Made Great in Britain: Redland

Made Great in Britain: Redland

It’s concrete and clay tiles have been helping to keep a roof over our heads for the best part of one hundred years but as PB recently discovered, Redland is also making significant “material” gains in a lesser known sector of the roofing market.

Like its instantly recognisable logo, it’s reasonable to surmise that the Redland business has experienced its fair share of ups and downs during a century of trading but as they say, through adversity comes greatness!

In fact it was shortly after the end of the First World War, in 1919 that the Redhill Tile company took the name of its local town in Surrey and began trading in concrete tiles.

Business was brisk and in 1926 the company played an integral role in the construction of post-war Britain, supplying concrete tiles, desperately needed in the absence of coal fired clay tiles that were unavailable due to the general strike.

However, it was the conclusion of the Second World War and the introduction by the company of the “49” which quite literally laid down the marker for the internationally renowned Conglomerate we recognise today.

With the capital city blitzed beyond recognition, this first ever single lap concrete tile proved to be a real boon to installers and, with its attractive appearance and ready availability, quickly established itself as “the tile that reroofed London.”

This was quickly followed up by the Redland 50 Double Roman, the first variable head lap tile and the rapid expansion of the business was maintained through the sixties with new factories and acquisitions in both cement and clay.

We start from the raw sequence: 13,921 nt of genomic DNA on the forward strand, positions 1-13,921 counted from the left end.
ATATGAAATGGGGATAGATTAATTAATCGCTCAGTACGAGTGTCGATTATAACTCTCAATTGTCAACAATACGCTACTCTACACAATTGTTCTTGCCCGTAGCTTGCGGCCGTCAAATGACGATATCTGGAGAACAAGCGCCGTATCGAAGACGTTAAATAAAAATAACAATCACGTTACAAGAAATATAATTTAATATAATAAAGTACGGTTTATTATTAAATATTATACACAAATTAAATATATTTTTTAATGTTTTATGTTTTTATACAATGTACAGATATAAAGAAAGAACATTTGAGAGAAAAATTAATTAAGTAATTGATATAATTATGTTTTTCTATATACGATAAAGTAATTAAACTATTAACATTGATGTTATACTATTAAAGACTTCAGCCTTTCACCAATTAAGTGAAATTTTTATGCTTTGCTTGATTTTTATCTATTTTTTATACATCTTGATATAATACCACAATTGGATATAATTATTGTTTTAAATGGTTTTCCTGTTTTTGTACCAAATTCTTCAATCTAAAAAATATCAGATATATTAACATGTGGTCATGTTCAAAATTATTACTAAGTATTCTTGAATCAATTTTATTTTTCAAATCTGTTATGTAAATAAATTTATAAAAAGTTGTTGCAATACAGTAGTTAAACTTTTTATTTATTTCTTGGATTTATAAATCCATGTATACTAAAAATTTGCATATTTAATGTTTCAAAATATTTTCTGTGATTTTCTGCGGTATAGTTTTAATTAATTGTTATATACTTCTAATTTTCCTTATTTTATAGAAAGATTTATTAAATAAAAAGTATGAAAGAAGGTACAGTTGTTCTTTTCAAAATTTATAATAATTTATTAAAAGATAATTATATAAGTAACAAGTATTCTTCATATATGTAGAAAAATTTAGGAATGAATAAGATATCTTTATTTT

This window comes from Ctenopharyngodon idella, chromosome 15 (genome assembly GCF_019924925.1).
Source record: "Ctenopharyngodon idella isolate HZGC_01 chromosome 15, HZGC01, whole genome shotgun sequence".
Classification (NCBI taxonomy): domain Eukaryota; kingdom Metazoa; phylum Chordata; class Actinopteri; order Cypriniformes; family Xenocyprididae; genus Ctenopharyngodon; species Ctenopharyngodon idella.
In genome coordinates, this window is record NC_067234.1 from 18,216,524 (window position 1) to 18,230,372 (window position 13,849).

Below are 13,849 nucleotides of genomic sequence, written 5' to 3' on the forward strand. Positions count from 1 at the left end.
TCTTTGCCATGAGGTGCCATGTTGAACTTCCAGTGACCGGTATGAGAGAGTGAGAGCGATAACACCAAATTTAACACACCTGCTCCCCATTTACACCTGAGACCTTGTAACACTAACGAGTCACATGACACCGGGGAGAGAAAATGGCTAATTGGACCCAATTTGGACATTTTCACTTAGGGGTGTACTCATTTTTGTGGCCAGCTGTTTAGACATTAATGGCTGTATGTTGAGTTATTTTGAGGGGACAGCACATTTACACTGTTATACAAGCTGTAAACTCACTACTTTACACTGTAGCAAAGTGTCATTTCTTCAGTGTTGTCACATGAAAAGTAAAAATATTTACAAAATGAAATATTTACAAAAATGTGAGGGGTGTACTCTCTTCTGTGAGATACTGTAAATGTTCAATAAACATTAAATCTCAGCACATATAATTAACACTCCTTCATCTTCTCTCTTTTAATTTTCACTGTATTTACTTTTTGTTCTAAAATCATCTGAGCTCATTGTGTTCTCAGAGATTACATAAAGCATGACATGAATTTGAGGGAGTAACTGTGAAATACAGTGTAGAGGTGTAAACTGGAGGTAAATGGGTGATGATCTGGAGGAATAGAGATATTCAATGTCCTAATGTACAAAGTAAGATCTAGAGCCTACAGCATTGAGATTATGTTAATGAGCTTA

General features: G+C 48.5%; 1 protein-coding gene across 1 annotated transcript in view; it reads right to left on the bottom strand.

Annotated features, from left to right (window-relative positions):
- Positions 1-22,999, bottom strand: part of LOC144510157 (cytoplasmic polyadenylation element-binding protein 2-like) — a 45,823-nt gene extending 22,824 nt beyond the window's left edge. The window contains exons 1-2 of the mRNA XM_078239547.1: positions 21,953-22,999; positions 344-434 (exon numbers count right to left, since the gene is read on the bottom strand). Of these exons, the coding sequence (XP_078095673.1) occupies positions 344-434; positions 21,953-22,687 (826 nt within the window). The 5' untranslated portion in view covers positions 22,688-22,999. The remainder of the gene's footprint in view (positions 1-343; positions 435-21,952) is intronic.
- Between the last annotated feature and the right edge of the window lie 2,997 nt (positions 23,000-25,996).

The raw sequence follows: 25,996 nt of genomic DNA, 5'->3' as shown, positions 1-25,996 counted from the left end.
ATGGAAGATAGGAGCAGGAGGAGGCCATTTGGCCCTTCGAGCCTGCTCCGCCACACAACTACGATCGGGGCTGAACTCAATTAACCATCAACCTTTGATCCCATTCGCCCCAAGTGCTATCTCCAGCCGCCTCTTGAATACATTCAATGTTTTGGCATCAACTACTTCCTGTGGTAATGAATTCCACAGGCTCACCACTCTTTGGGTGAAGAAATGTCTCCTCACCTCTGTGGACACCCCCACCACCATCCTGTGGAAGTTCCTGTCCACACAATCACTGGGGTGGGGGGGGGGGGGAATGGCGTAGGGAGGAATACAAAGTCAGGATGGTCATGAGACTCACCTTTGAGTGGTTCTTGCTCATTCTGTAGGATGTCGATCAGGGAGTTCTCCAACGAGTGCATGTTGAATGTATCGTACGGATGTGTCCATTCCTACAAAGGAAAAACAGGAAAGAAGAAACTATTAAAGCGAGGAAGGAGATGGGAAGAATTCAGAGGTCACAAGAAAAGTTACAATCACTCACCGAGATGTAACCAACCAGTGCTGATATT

A number of milestones for the industry were subsequently notched up including the first wind tunnel, the first dry verge system and the first dedicated training centre in South Cerney.

In the portfolio also sits another historic product – the widely known Rosemary Clay Classic – a tile with a longer pedigree than any other in the UK.

Having first been produced in 1838, the tile maker George Lewis was so delighted with the quality of the product he was making that he decided to name it after his daughter Rosemary.

Today the product is produced at Redland’s clay plant in the midlands and in many merchants you are still likely to hear roofers asking for a Rosemary when they want a plain clay tile.

Yet despite all the obvious success, the company was becoming increasingly aware that something was missing from its impressive portfolio – namely a slate offering.

Despite representing a small percentage of the overall UK roofing market, the building heritage of certain parts of the country guaranteed a steady demand for a slate product, both in new build and refurbishment projects.